Rather than determining their position on the geopolitical options, the revolution of February 2014, the annexation of Crimea or the war in the Donbas, the majority of Ukrainian media took sides on these questions depending on the interests of their owners. Rather than drawing a line in domestic politics between democrats and authoritarians, believers in the free market and statists, pacifists and militants, clerics and secularists, journalists simply divided readers into supporters and opponents of European integration—pro-Maidan and anti-Maidan, vatniki (citizens of the south-east deemed to be pro-Russian) and vyshivatniki (citizens of ‘patriotic’, anti-Russian views), patriots and separatists.
Instead of being a space for public discussion, Ukraine’s media has become a battlefield of propaganda and counter-propaganda.
A decline of confidence
The result has been a rapid decline of public confidence in the media. According to surveys conducted by the Democratic Initiatives foundation and the Razumkov Center in July 2015, 47 per cent of Ukrainians do not have confidence in domestic media, while 45 per cent do.
In two years, Ukraine’s balance of confidence/non-confidence in the media has decreased. Journalists are losing their monopoly on the distribution of information; volunteers, army officers as well as members of volunteer battalions enjoy a much higher rating of public confidence.
Many of these figures regularly post achievements and problems on Facebook, showering government officials with blame and raising morale through patriotic anecdotes. These bloggers often have more subscribers than your average online media source. Of course, posts on Facebook are far from objective, or even true. But nearly two years on from the deposing of Viktor Yanukovych, neither objectivity, nor truth are in demand. In the past 18 months, Ukrainian society has become accustomed to hysterically consuming information, which is designed to provoke an emotional rather than analytical response from its audience.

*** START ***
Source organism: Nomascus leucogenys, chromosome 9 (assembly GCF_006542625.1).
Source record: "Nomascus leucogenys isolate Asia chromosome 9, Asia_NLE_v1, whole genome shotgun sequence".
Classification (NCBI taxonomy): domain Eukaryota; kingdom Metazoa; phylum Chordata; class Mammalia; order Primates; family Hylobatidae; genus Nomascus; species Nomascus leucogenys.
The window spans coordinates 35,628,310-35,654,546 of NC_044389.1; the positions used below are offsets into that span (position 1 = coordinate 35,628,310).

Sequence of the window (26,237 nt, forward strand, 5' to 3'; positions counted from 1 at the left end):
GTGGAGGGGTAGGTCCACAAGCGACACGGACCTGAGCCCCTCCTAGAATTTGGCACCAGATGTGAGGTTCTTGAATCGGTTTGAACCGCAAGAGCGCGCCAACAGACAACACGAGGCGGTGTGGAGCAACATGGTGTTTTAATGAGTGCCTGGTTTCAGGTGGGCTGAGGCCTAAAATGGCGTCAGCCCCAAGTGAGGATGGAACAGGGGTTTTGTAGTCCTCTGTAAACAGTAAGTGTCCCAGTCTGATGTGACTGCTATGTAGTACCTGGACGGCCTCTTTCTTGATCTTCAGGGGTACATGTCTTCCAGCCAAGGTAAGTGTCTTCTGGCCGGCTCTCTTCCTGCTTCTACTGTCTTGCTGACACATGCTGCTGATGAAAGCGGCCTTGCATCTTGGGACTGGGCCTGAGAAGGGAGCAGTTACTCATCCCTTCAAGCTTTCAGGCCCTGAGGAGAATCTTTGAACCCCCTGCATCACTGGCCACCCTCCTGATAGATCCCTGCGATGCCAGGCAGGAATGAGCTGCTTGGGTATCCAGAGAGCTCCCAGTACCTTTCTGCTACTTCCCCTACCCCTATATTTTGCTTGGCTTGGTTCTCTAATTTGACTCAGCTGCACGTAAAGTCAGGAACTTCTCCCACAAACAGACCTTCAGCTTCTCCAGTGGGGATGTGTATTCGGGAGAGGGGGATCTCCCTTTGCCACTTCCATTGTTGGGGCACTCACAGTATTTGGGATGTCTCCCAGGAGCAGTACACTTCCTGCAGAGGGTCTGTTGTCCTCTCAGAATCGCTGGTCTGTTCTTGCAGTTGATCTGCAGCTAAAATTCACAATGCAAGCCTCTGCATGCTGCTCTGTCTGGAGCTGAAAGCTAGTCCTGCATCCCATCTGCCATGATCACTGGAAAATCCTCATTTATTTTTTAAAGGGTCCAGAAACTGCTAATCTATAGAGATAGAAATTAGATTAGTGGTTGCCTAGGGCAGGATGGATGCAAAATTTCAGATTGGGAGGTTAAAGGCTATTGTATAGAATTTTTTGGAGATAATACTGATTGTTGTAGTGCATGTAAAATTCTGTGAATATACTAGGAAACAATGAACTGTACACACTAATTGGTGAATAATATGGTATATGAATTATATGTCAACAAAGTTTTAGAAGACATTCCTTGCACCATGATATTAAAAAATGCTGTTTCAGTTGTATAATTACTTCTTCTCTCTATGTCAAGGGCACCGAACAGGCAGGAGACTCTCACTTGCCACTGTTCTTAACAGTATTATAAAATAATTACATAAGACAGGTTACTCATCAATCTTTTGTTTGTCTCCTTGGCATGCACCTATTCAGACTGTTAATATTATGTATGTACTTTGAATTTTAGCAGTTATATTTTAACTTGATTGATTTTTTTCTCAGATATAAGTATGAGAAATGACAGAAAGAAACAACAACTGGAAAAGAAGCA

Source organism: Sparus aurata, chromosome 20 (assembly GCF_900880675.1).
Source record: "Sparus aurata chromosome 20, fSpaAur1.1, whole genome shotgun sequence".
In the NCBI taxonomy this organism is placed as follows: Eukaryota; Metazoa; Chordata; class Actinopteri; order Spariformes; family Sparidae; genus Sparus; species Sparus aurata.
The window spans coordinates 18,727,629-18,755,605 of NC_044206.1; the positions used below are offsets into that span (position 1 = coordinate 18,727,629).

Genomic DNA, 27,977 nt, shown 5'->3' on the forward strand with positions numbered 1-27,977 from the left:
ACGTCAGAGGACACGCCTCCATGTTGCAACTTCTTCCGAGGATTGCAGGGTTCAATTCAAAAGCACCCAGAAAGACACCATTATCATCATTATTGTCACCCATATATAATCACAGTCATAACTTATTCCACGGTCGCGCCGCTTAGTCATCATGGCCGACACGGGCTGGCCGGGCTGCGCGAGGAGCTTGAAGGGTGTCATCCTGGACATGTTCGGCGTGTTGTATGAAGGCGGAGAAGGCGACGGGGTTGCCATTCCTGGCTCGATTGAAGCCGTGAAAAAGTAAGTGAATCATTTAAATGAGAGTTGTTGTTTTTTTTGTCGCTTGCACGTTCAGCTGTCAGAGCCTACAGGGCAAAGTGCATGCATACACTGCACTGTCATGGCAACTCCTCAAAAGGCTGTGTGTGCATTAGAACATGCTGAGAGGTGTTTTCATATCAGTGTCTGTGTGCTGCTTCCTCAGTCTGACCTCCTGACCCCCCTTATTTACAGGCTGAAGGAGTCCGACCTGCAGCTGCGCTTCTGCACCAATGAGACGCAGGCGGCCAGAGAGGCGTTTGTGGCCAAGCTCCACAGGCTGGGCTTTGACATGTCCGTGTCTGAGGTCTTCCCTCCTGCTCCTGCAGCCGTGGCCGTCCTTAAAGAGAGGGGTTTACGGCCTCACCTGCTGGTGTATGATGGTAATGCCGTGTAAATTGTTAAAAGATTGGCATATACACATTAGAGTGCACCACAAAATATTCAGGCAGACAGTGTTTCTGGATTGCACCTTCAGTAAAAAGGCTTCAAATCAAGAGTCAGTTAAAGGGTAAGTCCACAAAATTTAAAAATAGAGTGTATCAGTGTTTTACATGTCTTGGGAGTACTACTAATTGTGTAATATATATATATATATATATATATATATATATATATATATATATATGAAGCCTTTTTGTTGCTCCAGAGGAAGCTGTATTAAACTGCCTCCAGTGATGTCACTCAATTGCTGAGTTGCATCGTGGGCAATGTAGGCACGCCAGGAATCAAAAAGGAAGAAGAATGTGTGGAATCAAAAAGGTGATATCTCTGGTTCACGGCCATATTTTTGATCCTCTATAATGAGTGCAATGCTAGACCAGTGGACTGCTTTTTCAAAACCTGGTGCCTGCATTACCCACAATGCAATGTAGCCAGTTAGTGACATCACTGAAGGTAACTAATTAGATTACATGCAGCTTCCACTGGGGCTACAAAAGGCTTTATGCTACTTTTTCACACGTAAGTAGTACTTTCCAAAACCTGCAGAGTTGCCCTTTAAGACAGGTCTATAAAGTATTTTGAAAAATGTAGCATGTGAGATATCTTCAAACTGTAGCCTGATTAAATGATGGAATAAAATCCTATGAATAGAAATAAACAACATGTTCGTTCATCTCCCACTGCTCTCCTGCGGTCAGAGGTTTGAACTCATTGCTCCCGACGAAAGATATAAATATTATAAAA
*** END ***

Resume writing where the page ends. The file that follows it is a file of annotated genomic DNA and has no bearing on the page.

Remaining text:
Citizens are tired of the war and the crisis, and are increasingly disillusioned with the new post-Maidan government. Thus witness the birth of two hashtags that have come to define our response to news: #zrada (#betrayal) and #peremoha (#victory).
‘I don’t understand. Is this #betrayal or #victory? Help me figure it out.’ This ironic comment on social media has rapidly become Ukrainian society's latest demand when it comes to the media. And as the press loses public confidence, it is left with no choice but to apply this simple dichotomy to everything happening in Ukraine.
This has turned out to not be so simple. Take the Minsk-2 peace agreement, for example, which demands not only the immediate bilateral ceasefire, extensive monitoring, prisoner release and decentralisation of power, but also early local elections in rebel-held territory. Clearly, ceasefire in the Donbas is a #victory, yet the participation of separatists in future elections can be seen as nothing other than #betrayal.
This ambiguity is clear, but Ukrainian media still remains unprepared to accept the fundamental non-homogeneity of its audience, and of society as a whole. It cannot explain to its readers why victory for one person can be considered betrayal by another. Instead, many publications prefer to alternate perspectives in an attempt to support discussion. That is, of course, if choosing between victory and betrayal can be called a discussion.
This article first appeared on Ostpol.de in translation by Dinah Zeldin. We are grateful for Ostpol's permission to repost this article here.
Standfirst image: Sign near regional SBU headquarters in Luhansk, April 2014. (c) Igor Golovnoiv / Demotix.